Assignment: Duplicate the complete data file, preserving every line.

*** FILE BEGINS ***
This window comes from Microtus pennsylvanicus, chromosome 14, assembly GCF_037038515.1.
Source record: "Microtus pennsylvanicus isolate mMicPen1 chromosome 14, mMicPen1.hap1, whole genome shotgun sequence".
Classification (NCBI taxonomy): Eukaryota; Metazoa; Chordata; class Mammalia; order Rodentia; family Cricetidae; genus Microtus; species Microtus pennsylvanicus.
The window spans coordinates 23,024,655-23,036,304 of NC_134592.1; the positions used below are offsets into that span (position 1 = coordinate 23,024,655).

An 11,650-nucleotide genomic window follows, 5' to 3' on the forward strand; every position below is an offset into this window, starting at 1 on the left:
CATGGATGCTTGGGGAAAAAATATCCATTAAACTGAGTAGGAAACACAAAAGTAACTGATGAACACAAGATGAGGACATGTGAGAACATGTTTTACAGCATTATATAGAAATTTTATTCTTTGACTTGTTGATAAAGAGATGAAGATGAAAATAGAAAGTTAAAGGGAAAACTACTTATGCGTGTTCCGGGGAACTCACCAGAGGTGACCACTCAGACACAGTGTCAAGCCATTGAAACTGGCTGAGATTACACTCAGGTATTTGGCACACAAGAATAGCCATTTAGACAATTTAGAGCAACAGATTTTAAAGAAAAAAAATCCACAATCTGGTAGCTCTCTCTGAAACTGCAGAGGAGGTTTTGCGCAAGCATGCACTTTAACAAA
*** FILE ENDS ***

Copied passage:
This window comes from Microtus pennsylvanicus, chromosome 14, assembly GCF_037038515.1.
Source record: "Microtus pennsylvanicus isolate mMicPen1 chromosome 14, mMicPen1.hap1, whole genome shotgun sequence".
Classification (NCBI taxonomy): Eukaryota; Metazoa; Chordata; class Mammalia; order Rodentia; family Cricetidae; genus Microtus; species Microtus pennsylvanicus.
The window spans coordinates 23,024,655-23,036,304 of NC_134592.1; the positions used below are offsets into that span (position 1 = coordinate 23,024,655).

An 11,650-nucleotide genomic window follows, 5' to 3' on the forward strand; every position below is an offset into this window, starting at 1 on the left:
CATGGATGCTTGGGGAAAAAATATCCATTAAACTGAGTAGGAAACACAAAAGTAACTGATGAACACAAGATGAGGACATGTGAGAACATGTTTTACAGCATTATATAGAAATTTTATTCTTTGACTTGTTGATAAAGAGATGAAGATGAAAATAGAAAGTTAAAGGGAAAACTACTTATGCGTGTTCCGGGGAACTCACCAGAGGTGACCACTCAGACACAGTGTCAAGCCATTGAAACTGGCTGAGATTACACTCAGGTATTTGGCACACAAGAATAGCCATTTAGACAATTTAGAGCAACAGATTTTAAAGAAAAAAAATCCACAATCTGGTAGCTCTCTCTGAAACTGCAGAGGAGGTTTTGCGCAAGCATGCACTTTAACAAA